Продолжаем публиковать рассказы Рэй Брэдбери на английском языке. Читайте захватывающую историю «Лихорадочный бред» (уровень средний — intermediate). Это рассказ о больном мальчике. Он лежал в постели и в его голову приходили разные мысли. Что это бред больного воображения или реальность, которая просто не воспринимается в нормальном состоянии…
К рассказу прилагается список слов для изучения.
Ray Bradbury. Fever Dream. Part 1
- would stick their heads into — заглядывали в комнату (глагол would указывает на периодичность действия)
- feel lousy — чувствовать себя отвратительно
- fix itself — засесть (перен. в голове)
- shifted cell by cell— менялась клетка за клеткой
- fascinated horror — охваченный ужасом
- stumps — обрубки
- feverish change — лихорадочное изменение
- the warmth — тепло
- the glow — жар
They put him between fresh, clean sheets and there was always a glass of orange juice on the table under the dim pink lamp. All Charles had to do was call and Mom or Dad would stick their heads into his room to see how sick he was.
He was fifteen, Charles was. It was mid September, the beginning of autumn. He lay in the bed for three days before the terror overcame him.
His hand began to change. His right hand. He looked at it and it was hot and sweaty. It moved a bit. Then it lay on the bed, alone, changing its colour.
That afternoon the doctor came again. ‘How are you?’ asked he, smiling. ‘I know, don’t tell me: «My cold is fine, Doctor, but I feel lousy!» Ha!’ He laughed at his own joke.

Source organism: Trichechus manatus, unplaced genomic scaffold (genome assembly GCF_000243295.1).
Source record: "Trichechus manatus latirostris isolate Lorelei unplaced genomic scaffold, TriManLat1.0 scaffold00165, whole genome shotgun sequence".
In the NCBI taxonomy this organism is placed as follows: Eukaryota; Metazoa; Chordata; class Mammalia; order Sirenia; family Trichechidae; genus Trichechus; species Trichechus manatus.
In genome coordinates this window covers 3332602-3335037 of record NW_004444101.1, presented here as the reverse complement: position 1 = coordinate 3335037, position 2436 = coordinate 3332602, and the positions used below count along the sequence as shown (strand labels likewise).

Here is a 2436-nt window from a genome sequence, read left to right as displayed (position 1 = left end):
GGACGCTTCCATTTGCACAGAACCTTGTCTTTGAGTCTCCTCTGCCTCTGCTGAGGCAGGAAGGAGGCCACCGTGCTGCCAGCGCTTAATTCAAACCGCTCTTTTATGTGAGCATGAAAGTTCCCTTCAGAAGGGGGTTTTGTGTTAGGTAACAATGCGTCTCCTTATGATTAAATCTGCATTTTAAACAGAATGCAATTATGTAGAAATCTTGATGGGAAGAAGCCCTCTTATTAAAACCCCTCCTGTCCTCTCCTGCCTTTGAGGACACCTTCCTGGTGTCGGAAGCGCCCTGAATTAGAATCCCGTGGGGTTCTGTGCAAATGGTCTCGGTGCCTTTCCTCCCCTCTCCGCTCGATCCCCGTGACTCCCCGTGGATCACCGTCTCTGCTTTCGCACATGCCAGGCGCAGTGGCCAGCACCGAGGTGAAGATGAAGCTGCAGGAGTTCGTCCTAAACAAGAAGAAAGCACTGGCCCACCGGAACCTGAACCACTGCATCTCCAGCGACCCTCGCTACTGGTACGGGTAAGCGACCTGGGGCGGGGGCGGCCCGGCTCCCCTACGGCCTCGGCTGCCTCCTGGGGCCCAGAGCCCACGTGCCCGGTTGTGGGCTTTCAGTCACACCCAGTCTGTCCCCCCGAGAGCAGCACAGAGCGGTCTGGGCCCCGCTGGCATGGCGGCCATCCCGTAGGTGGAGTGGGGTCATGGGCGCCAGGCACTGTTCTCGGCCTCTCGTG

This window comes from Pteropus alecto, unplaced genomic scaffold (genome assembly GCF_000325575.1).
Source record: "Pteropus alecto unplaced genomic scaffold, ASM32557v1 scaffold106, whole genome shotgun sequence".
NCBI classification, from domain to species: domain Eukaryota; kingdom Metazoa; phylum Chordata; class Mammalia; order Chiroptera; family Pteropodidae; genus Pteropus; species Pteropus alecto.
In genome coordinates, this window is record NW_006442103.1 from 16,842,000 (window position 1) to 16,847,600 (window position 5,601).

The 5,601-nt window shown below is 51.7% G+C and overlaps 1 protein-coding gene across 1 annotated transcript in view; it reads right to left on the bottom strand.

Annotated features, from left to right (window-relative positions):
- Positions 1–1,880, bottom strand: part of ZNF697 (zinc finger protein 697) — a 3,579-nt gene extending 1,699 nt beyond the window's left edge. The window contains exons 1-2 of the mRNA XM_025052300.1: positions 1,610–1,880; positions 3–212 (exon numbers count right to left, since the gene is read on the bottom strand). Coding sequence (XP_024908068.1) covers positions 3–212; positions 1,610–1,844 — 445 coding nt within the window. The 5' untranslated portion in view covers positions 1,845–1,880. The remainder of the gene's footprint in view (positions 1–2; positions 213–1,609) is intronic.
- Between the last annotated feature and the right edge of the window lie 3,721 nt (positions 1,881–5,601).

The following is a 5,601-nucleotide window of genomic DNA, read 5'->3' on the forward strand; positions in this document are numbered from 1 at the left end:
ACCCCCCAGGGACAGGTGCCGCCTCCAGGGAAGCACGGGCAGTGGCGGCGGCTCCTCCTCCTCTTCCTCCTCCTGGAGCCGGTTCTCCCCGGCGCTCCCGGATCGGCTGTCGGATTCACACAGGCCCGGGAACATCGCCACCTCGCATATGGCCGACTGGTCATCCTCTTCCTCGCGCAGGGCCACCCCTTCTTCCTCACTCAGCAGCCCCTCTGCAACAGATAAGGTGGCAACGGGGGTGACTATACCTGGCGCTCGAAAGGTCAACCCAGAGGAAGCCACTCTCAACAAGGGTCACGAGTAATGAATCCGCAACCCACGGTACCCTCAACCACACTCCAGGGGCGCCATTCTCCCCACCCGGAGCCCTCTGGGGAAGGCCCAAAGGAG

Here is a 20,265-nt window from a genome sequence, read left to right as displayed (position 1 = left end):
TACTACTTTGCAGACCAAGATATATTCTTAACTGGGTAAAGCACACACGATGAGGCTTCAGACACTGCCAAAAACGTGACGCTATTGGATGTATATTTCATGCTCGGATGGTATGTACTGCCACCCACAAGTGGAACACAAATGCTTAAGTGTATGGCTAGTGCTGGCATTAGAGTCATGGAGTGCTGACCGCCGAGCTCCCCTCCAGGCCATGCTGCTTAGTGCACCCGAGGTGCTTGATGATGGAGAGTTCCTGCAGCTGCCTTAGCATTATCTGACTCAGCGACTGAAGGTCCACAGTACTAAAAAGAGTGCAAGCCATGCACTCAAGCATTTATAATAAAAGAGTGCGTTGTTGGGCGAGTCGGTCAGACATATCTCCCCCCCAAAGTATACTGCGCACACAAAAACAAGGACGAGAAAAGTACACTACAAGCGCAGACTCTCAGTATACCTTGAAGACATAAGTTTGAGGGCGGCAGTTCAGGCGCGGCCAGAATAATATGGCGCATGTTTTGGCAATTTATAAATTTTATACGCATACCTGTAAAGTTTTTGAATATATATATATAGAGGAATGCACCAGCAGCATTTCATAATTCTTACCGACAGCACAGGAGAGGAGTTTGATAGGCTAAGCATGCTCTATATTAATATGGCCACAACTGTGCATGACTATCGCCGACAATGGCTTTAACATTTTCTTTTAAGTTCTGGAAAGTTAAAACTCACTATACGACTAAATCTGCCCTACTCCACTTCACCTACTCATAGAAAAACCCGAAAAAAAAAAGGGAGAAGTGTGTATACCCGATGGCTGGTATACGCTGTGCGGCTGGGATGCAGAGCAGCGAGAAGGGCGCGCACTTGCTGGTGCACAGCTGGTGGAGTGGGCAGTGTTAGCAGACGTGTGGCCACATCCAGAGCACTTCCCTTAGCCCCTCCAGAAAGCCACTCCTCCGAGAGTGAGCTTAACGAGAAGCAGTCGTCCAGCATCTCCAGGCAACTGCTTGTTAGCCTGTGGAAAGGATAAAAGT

But for Charles that terrible joke was becoming a reality. It fixed itself in his mind. The doctor did not know how cruel he was with his jokes. ‘Doctor,’ whispered Charles, lying flat and colourless. ‘My hand, it doesn’t belong to me any more. This morning it changed into something else. I want you to change it back. Doctor, Doctor!’
The doctor showed his teeth and touched his hand. ‘It looks fine to me, son. You just had a little fever.’
‘But it changed, Doctor, oh, Doctor,’ cried Charles, holding up his pale wild hand. ‘It did!’
The doctor looked at him. ‘I’ll give you a pink pill for that.’ He put a tablet on to Charles’s tongue. ‘Swallow.’
‘Will it make my hand change back and become me, again?’
The house was silent when the doctor drove off down the road in his car under the quiet, blue September sky. A clock ticked far below in the kitchen world. Charles lay looking at his hand.
It did not change back. It was still something else.
The wind blew outside. Leaves fell against the cool window.
At four o’clock his other hand changed. It seemed almost to become a virus. It pulsed and shifted cell by cell. It beat like a warm heart. The finger-nails turned blue and then red. It took about an hour for it to change and when it was finished, it looked just like any ordinary hand. But it was not ordinary. It no longer was him any more. He lay in a fascinated horror and then fell into an exhausted sleep.
Mother brought the soup up at six. He wouldn’t touch it. ‘I haven’t any hands,’ he said, eyes shut.
‘Your hands are perfectly good,’ said Mother.
‘No,’ he wept. ‘My hands are gone. I feel like I have stumps. Oh, Mama, Mama, hold me, hold me, I’m scared!’
She had to feed him herself.
‘Mama,’ he said, ‘get the doctor, please, again, I’m so sick.’
‘The doctor’ll be here tonight at eight,’ she said, and went out.
At seven, with night dark and close around the house, Charles was sitting up in bed when he felt the thing happening to first one leg then the other. ‘Mama! Come quick!’ he screamed.
But when Mama came the thing was no longer happening. When she went downstairs, he simply lay without fighting as his legs beat and beat, hot and red, and the room filled with the warmth of his feverish change. The glow went up from his toes to his ankles and then to his knees.